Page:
When you purchase a paperback copy of, say, George Orwell’s 1984 from Amazon, you might assume it’s yours to keep. But what if you purchase a digital copy? Still yours to keep? For thousands of people last week the answer was no. All Things Digital senior editor Peter Kafka explains.
MIKE PESCA: When you purchase a paperback copy of, say, George Orwell’s 1984 from Amazon.com, you can probably assume it’s yours to keep. Read it as many times as you like, scribble in the margins, photocopy the pages, eat it, if you want. It’s not like an Amazon rep will knock on your door and forcibly take it away. But what if you purchase a digital copy of the same book from the same company? Is it still yours to keep? For some Amazon customers last week, the answer was no. Peter Kafka is a senior editor at AllThingsDigital, a tech and media website owned by Dow Jones. He explains what happened.
PETER KAFKA: Amazon Kindle owners went to their digital devices and found out that they didn't have 1984 or Animal Farm on their Kindle anymore, and if they looked, they would have found that they actually had received a credit for the amount that they'd paid for the book. A few of them called up or wrote to Amazon and said, what happened, and Amazon said, there was a problem with your book. They didn't explain what it was. And, by the way, you've been refunded your money. Eventually it came out that Amazon didn't have the rights to sell these books at all. Presumably they had heard complaints from publishers that did have the rights, and what Amazon did was basically, unannounced, removed the books from the devices and refunded the money.
MIKE PESCA: What other recourse did they have? That seems the most extreme.
PETER KAFKA: Right. In the physical world, if Wal-Mart sold you something that was pirated, they would not march into your house and take it back. MIKE PESCA: I got to stop and say they might, if they could.
PETER KAFKA: They might, but we're not in that jack-booted thug era, yet.
MIKE PESCA: Okay.
PETER KAFKA: The reasonable thing for Amazon to do would have been said to the publisher, hey, hey, we're sorry, [LAUGHS] we screwed up and we won't be selling pirated stuff any more. We're going to install much more sophisticated processes to make sure this doesn't happen, and please just chill out because what we can't do is get into sort of this public relations problem where we're taking our stuff back from our customers. Amazon has said, by the way, in future circumstances like this we won't be doing that again; we won't be taking your stuff back. But Amazon hasn't ruled out – and I've asked them several times to rule it out – the notion that they will come back to you and take stuff in the future, under other circumstances. That’s what’s worrisome.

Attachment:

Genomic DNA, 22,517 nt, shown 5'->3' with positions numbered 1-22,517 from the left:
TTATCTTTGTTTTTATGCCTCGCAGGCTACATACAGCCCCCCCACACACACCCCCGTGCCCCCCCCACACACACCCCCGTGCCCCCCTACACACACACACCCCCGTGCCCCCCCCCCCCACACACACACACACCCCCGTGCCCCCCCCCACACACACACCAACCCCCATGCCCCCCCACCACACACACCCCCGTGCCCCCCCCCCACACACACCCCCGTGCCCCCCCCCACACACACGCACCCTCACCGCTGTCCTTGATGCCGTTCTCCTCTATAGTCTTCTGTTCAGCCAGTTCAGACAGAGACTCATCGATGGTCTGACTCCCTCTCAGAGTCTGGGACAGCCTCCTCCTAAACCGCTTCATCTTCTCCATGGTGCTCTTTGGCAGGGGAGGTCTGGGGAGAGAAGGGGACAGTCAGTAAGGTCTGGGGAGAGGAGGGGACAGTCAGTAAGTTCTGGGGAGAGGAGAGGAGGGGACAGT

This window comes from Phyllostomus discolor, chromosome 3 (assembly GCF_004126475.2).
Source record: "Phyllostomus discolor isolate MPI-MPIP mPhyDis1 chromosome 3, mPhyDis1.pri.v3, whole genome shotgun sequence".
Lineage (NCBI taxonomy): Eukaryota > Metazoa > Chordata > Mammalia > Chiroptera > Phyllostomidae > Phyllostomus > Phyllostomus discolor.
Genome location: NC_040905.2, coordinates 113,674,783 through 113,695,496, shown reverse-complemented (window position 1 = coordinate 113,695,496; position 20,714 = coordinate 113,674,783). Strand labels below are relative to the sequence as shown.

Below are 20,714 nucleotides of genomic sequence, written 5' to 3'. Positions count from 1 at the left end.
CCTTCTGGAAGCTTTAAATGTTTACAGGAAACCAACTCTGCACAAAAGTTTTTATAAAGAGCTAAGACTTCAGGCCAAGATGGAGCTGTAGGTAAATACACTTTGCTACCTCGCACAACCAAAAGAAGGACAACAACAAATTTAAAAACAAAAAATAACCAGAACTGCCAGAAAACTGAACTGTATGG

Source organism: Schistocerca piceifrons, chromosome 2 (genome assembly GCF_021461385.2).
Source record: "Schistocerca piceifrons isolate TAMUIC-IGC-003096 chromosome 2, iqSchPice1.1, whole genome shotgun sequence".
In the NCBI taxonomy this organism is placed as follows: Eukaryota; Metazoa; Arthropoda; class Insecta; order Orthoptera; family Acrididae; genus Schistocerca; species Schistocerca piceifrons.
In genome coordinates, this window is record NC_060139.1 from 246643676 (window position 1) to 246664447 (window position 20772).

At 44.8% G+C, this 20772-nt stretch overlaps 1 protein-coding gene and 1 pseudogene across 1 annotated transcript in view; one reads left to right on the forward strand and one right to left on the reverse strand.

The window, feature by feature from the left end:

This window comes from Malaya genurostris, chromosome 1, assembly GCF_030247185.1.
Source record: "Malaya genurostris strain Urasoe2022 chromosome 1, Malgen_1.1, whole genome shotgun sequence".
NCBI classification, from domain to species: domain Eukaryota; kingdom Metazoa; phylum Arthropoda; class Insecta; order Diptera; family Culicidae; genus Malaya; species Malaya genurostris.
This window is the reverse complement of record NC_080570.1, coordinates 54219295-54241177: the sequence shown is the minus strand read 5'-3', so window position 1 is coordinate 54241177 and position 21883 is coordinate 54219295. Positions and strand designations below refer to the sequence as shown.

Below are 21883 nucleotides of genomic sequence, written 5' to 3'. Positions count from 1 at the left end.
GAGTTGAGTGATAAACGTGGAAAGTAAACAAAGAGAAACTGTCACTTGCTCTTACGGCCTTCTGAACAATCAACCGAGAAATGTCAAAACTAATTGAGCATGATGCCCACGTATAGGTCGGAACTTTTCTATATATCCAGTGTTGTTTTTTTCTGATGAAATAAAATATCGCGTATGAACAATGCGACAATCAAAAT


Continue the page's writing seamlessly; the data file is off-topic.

MIKE PESCA: Now, this brings to mind last year’s incident in which Wal-Mart decided not to service music files that they sold that had digital rights management. We probably have to back up a little and you could explain what digital rights management is and what Wal-Mart did.
PETER KAFKA: So, digital rights management is basically a lock and key or it’s a set of strings that people who sell digital products, like music or movies or books, attach to them, presumably to prevent you from abusing them, from stealing the stuff or pirating it or handing it over to your friends. The Wal-Mart experience, and this has also happened at Yahoo! and also Microsoft – this is the best/worst-case scenario; if you hate DRM, this is a good example of why you should, because Wal-Mart had sold files that had DRM attached to it and then they said, you know what, we're getting rid of DRM, too. We're only going to sell DRM-free music. Thus, we're getting rid of our servers and equipment that handle the DRM. So, by the way, Wal-Mart customers who bought music from us before, you’re going to have to figure out how to move your files that have been locked up to some safe place, because at some point we're going to stop supporting that. And the analogy to think about here is you go into your house, you don't have a key to your house, so as long as you stay in your house you’re fine, but if you leave the house you’re screwed because you can't get back in. And that’s what happened to Wal-Mart customers who’d bought DRM’d music.
MIKE PESCA: You know, here’s my frustration. I feel that back in the days when there were actual vinyl records or cassettes, sure, they hissed, but they were yours and if I lost them it was because I physically put them in a place I couldn't get. Now it does seem that even though they tell me I own all these digital files, I just don't feel I really own any of them. Fair assessment, or am I just not tech-savvy enough?
PETER KAFKA: No, you've got it completely right. Amazon would say, look, we are keeping a copy of this on your server so if you break your Kindle or lose your Kindle you just call us up or ping us digitally and we've got all the stuff that you bought from us; it’s sitting right there. It’s in the cloud, as they say. Sort of the next step beyond that, a lot of folks would say, why do you care if you own this stuff? If it’s always available, you can stream it. What’s the point of ownership? Really, you should be moving towards a rental or subscription model anyway, because who cares whether or not you have a digital file on your hard drive? We're seeing a little bit of that happen now with music. Where folks used to be trying to steal music, now you can get almost anything you want streamed basically for free, and so the notion of ownership becomes a lot less important. That’s happening in music and it may happen with other media.
MIKE PESCA: Peter Kafka, thank you.
PETER KAFKA: Thank you.
MIKE PESCA: Peter Kafka is a senior editor at the website AllThingsDigital, a subsidiary of Dow Jones.